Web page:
“We view what we do here as art. ... In many ways we are an ongoing R&D project” John Rozelle

“That means two ways of polishing, new ways of cutting, and more,” he said. “That way if one system goes down, we can keep going. Our customers don't have to wait on us.” Rozelle said the redundancy is part of the company's larger commitment to "certainty of outcome," which means eliminating surprises for the customer. The facility has a showroom and a “tunable” lighting system developed in partnership with Hubbell that enables customers to see what different stones look like under various types of lighting. Computer-aided design and manufacturing software enables Rozelle designers to make precision cuts and even match up “veins” in different slabs of stone to provide continuity. Rozelle said the company is capable of cutting any type of natural or manufactured stone. He said the company is dedicated to providing the best customer service. Whether it is the developer of a large commercial project or an individual in need of something small, everyone gets the same level of care and attention. Rozelle said every September, he and some of his employees attend an international trade fair for stone design and technology held in Verona, Italy. His goal is to have everyone in the company go to Italy at least once. “Profit is not a dirty word,” Rozelle said. “The reason we are able to assure our clients that we will be here 10 years from now is because we make a profit. We intend to make a profit. We intend to stay in business. … The main thing is that we seriously, literally enjoy what we do.”

4.20.2018 |




Privacy rights and wrongs: Finger pointing and regulation won’t fix it By LAURA HAIGHT president,

After three weeks of learning about the harvesting and manipulation of our personal information by Cambridge Analytica and Facebook, and last week's high-profile questioning of Facebook CEO Mark Zuckerberg, the key takeaway seems to be the very disturbing realization that absolutely no one knows who is supposed to be protecting your privacy. A good place to start should be Facebook’s terms of service, especially after Sen. John Kennedy, R-La., told Zuckerberg “your user agreement sucks.” Generally, the things that are the most important to us are what we key on more when we speak, write, or publish. So I found it interesting that “privacy” appears only seven times in the 3,437-word policy. That's 0.2 percent. Beyond the dearth of information about protecting (two appearances in the terms of service) privacy, the policy is written at a college-graduate reading level that would take an average of 12.5 minutes to read. So it’s not a big leap to assume that most regular users would not take the time to dig into this treatise, choosing instead to just hit OK and move on to Candy Crush. But at the same time, consider this: In the time it would take you to read the policy, stats tell us that 6.37 million comments would have been posted on Facebook, along with 1.7 million photos and 3.7 million status updates. So, OK, we share a lot. That's not news. But here's an item that may surprise you — as it did the senators who grilled Zuckerberg. You are not Facebook's customer. That vaunted place in the business schema goes to advertisers and third-party partners, who access user data and build brand (eight appearances) messages. So, if we aren't the customer, what are we? To Facebook, we (or more precisely our likes, interests, opinions, and psychological proclivities) are the product it sells to its high-dollar advertisers, and the bait that brings in the third-party whales like Cambridge. In a very cannibalistic twist, we make ourselves easy victims, fattening ourselves up with ever-increasing consumption of posts, memes, and mindless quizzes. 18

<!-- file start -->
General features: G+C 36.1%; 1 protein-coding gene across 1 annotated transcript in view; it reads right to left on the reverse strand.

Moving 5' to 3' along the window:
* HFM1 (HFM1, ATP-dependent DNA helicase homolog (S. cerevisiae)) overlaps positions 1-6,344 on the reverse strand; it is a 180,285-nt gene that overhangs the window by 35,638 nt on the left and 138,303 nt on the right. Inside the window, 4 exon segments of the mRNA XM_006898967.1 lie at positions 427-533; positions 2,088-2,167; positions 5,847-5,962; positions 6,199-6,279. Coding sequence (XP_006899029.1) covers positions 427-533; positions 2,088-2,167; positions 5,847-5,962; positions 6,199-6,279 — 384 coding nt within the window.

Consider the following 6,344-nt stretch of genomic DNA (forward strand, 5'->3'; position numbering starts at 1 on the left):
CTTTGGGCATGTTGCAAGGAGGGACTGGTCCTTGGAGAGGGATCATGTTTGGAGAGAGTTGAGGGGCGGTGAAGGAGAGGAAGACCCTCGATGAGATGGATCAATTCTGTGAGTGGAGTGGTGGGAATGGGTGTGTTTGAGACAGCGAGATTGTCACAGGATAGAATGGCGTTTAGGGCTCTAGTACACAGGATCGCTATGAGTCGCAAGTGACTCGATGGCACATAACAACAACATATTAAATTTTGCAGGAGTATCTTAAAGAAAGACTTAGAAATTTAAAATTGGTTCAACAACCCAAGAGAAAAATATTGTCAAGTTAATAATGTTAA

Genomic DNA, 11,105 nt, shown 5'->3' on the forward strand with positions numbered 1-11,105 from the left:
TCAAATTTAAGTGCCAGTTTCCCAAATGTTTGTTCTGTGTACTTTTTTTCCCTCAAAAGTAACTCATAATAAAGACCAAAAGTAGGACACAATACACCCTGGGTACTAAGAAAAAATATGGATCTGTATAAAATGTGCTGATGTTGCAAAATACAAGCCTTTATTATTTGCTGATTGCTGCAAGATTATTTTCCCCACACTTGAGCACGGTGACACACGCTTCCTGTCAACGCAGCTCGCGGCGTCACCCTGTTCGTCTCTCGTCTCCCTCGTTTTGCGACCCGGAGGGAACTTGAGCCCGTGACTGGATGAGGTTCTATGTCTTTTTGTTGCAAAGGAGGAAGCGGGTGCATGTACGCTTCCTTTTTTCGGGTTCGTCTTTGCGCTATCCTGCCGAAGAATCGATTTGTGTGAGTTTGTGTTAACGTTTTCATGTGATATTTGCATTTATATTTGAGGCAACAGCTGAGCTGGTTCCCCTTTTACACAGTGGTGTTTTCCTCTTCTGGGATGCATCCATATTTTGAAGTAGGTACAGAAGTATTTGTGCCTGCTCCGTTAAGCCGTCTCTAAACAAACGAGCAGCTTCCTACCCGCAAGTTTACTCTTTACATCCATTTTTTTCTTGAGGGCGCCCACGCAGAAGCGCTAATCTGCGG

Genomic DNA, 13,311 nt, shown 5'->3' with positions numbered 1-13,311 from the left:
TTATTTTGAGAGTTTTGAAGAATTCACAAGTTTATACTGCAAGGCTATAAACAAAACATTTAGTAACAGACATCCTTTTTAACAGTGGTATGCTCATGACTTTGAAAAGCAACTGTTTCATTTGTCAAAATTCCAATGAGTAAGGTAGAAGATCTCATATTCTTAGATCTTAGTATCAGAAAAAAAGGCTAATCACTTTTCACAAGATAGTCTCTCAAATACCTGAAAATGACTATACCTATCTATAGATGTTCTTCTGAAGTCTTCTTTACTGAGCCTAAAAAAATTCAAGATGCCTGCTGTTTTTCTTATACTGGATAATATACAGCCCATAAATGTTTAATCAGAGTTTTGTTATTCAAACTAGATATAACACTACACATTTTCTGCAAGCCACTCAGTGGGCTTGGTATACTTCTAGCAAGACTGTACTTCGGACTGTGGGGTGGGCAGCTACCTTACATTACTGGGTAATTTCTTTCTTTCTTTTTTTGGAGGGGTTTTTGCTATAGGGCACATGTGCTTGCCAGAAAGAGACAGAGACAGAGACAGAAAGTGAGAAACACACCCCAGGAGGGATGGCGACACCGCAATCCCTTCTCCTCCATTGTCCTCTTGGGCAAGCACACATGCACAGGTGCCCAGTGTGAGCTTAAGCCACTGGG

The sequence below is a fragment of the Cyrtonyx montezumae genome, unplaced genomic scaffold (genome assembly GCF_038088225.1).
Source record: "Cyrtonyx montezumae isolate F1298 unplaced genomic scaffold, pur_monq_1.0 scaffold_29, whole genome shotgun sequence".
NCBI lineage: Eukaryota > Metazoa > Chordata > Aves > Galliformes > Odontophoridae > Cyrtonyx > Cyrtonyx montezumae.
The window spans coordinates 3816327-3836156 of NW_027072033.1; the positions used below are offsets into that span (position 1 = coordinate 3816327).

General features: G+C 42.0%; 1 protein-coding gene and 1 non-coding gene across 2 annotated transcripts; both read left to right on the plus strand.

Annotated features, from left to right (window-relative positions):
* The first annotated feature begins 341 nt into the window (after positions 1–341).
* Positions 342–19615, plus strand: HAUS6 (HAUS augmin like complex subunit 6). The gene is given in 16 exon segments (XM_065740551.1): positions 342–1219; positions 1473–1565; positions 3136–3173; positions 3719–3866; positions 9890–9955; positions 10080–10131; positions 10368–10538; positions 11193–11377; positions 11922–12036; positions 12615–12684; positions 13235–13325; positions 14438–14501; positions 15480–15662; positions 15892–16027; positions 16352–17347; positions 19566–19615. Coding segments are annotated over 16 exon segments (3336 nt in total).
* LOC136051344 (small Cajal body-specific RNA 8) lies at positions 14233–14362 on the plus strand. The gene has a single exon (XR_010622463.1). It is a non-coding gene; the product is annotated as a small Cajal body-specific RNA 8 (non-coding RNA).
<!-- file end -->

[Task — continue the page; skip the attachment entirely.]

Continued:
UBJ | 4.20.2018

The average person spends 22 percent of their internet time on Facebook. Aggregate other Facebook-owned social media sites like Instagram and you will spend nearly three years of your life interacting with Facebook.

The average person spends 22 percent of their internet time on Facebook. Aggregate other Facebook-owned social media sites like Instagram and you will spend nearly three years of your life interacting with Facebook. Zuckerberg's grilling in Congress covered a lot of ground, but much focused on what senators appeared to believe was a deliberate attempt to keep users unaware of privacy policies. I've got to stand up for Facebook just a bit here. Nary a day goes by that I don't see a message reminding me who sees my posts, or that I have allowed people to tag me in photos, or any one of dozens of other privacy/usage reminders. Coupled with the ever-present onslaught of new data breaches, security vulnerabilities, and data leaks, it's not unreasonable to think that most of us would have a passing understanding of the social media risk-benefit equation by now. So what happens now? Fingerpointing isn't going to cut it; regulation isn't going to fix it. Because we are at the core of the issue. Technology has moved at breakneck speeds, feeding our expectations that it would make things easier, do more for us. Has that misperception, coupled with the unstoppable onslaught of tech innovation, perhaps outpaced our learning curve? Does our refusal to take responsibility for our own security and privacy open the door for Big Brother? If we can't be trusted to protect ourselves, is government regulation of social media the only answer? No, because we already